Published Sep 24, 2014"When restraint and courtesy are added to strength," Mahatma Gandhi is said to have observed, "the latter becomes irresistible."
You know what? Gandhi would have made for a pretty good rock critic. In an era defined by bands whose instinct is to turn all their compositions into anthems, often with the result of flattening out the effect, sometimes it feels like we could use a little more moderation.
Enter Montreal's the Barr Brothers.
"Restraint is a word we use a lot," explains singer, guitarist and principal songwriter Brad Barr when asked about his band's contemplative approach to Americana. "It was written into the blueprint for the band from the beginning, just by virtue of the instrumentation that we adopted, or that adopted us, depending on how you look at it."
What he's referring to is the fact that the Barr Brothers features Sarah Pagé, a classically trained harpist. Which, let's face it, is kinda weird.
But it's also crucial. For it is the presence of this unlikely instrument that drives the sound of the Barr Brothers away from the ordinary, forcing the band to innovate, to develop creative arrangements that will amplify Pagé's elegant tones. As such, the songs on their sophomore album, Sleeping Operator, reflect a diversity of influences and a tremendous degree of musical acuity. They move nimbly between classic folk and blues and even West African forms, seeking space to explore. Theirs is a balancing act, a collaborative enterprise to be both true to the songs and to the instruments themselves.
"I don't want to give too much weight to the word limitations, but it is a challenge to figure out how to use this instrument," admits the soft-spoken guitarist. "The Barr Brothers stuff requires us to be a lot more restrained because the instruments call for that. But that's also an obstacle that we look for ways around. We look for ways to break through the composition, to open it up."
Back in the late 1980s, when Brad and his drummer brother Andrew first joined forces in a band, they were all about that "opening up." As two-thirds of the impressive Boston-based outfit the Slip, the Barrs toured relentlessly through the '90s and early 2000s, developing a cult following among fans of experimental, improv rock music. Like a cross between Medeski, Martin & Wood, Do Make Say Think and the Flaming Lips, the Slip were all about jamming, stretching out, searching for the sound. Their shows were unpredictable, exciting and expansive affairs attracting hippie twirlers and earnest music students in equal measure.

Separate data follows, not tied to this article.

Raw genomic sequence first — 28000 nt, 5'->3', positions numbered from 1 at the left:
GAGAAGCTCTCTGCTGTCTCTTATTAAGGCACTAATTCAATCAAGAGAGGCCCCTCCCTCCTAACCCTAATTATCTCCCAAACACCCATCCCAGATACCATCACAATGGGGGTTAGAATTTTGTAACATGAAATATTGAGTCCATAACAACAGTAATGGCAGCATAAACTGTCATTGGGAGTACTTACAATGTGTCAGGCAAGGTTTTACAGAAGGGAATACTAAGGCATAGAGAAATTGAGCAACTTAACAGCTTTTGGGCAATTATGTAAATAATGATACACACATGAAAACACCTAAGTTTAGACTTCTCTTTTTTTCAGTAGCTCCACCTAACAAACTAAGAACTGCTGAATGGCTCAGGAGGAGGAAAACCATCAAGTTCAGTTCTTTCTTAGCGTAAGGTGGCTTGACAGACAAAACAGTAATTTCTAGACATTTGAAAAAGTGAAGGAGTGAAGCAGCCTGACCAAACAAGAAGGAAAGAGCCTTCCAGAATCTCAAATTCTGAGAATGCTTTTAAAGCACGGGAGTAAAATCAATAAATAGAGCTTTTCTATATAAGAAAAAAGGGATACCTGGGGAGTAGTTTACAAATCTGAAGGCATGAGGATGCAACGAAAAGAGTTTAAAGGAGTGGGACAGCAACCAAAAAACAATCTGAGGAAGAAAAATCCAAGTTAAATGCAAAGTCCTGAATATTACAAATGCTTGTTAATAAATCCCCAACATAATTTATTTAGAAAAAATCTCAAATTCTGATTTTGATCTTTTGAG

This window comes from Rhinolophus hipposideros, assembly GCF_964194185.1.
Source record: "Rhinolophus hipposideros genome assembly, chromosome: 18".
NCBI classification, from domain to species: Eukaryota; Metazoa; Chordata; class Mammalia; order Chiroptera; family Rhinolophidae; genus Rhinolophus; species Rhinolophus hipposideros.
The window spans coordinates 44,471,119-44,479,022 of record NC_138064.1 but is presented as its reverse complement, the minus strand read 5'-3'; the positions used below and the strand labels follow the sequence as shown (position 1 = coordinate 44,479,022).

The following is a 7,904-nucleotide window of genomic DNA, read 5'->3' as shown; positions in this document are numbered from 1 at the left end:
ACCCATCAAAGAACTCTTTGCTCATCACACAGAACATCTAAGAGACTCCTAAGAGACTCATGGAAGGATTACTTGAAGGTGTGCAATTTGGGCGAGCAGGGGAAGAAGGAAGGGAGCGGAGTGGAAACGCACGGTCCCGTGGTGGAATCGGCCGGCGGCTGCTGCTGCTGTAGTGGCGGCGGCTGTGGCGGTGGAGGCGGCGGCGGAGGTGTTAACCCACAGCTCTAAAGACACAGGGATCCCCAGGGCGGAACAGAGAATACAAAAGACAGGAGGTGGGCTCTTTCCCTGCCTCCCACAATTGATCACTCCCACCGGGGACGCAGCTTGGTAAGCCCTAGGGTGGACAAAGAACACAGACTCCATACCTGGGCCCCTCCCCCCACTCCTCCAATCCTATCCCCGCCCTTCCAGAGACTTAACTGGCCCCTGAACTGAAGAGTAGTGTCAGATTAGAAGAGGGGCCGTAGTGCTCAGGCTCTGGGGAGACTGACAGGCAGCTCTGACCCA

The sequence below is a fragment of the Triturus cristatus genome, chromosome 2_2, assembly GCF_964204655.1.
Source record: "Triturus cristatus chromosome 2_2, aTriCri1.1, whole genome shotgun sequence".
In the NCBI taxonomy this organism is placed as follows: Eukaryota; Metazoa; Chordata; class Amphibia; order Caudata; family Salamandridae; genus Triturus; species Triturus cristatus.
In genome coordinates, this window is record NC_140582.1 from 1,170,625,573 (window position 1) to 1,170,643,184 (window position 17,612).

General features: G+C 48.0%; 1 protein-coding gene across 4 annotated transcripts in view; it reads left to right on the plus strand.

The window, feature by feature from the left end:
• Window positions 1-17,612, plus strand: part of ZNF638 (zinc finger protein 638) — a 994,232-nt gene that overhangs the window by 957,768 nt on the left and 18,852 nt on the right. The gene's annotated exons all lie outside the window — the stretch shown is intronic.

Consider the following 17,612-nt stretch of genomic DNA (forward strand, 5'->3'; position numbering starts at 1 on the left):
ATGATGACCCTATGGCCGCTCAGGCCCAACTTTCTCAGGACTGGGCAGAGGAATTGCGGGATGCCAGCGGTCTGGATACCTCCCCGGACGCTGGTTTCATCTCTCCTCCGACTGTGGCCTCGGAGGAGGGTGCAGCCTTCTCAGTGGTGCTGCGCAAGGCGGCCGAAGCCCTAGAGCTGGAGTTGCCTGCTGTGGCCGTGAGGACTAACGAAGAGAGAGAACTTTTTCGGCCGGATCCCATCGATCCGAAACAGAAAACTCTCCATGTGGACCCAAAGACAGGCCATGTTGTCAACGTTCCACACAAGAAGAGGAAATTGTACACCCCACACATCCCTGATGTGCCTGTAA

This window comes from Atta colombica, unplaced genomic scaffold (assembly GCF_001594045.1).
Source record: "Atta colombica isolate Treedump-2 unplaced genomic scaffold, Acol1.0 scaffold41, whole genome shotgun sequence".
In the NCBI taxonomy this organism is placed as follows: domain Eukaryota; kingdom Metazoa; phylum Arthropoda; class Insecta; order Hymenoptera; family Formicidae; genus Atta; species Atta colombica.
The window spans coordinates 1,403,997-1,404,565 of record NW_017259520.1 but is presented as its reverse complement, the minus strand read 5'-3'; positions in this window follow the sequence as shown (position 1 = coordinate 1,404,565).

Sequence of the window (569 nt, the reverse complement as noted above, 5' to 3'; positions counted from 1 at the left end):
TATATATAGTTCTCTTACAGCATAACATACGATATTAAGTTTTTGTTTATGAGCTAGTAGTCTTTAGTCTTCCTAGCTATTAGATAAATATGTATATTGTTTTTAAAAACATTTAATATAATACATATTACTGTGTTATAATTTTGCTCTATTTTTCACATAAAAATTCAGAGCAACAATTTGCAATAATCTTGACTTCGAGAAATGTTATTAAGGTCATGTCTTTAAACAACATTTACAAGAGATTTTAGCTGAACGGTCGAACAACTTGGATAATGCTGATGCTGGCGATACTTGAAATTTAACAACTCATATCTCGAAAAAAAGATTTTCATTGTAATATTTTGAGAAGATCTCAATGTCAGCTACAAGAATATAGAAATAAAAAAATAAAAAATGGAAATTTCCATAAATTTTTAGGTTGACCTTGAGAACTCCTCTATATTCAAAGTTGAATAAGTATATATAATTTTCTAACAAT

They found critical success, but they could never break through commercially. By the early 2000s, the band's identity felt unstable, as they tried out new ideas without a clear sense of what they wanted to sound like. By the end, they seemed to have lost the plot. When the Slip went on hiatus after 16 years and eight albums, the Barrs turned inward, eschewing the electric chaos of improvisation for the challenge of structure.
The results have been quietly triumphant.
Barr figures that forming the Barr Brothers in 2006 was "a challenge to myself to craft songs that I was proud of rather than just the mind-glob of improvisation. I wanted to slow it down, get into the craft a little more." Their 2011 self-titled debut reflected this effort, offering a series of carefully arranged, deeply assured songs, each one representing a step forward for his songwriting. Tracks like "Old Mythologies" and "Beggar in the Morning" (which the band would eventually play on Late Show with David Letterman and record live on the edge of the Grand Canyon) reflected a commitment to melody, lyric and mood that was less apparent in his earlier writing. But, there was a slightly mixed bag feel to that album too, largely due to its having been recorded piecemeal, and over a period of several years.
Not so Sleeping Operator, which came together much more quickly and with a far clearer sense of purpose. Despite having come to the band with almost 50 songs to choose from, and the band having recorded over 30 of them — "That's the one part of our process that I would do differently next time," he confides. "It probably wasn't necessary" — the album feels coherent and deliberate. What's more, it features songs (like the gorgeous "Even the Darkness Has Arms" and the groovy, propulsive "Love Ain't Enough") that easily surpass the high points on that previous record.
Fully 25 years into their career, Brad and Andrew Barr are making their best music yet.
As origin stories go, theirs is pretty excellent. "When we arrived in Montreal almost ten years ago," reflects Brad Barr, "it was like intuition had brought us here." Well, intuition and the fact that his brother had fallen for a server at Montreal's Le Swimming. Seems the Slip were playing that old McGill University haunt on the Main when a fire broke out. Everyone spilled out the front door onto the street and in the milling confusion, Andrew Barr met a woman, offered her his coat, and a whole 'nother fire flared up. A year later, both brothers had moved to the happening Mile End neighbourhood and the former waitress had become one of their managers.
Meanwhile, Brad moved into a space that shared an adjoining wall with Sarah Pagé's apartment. As he sat strumming his guitar, he could hear her practicing the harp through the bricks. Before they had even properly met, they were sort of jamming together. The Barr Brothers were formed a few months later when bassist and multi-instrumentalist Andrés Vial joined the team.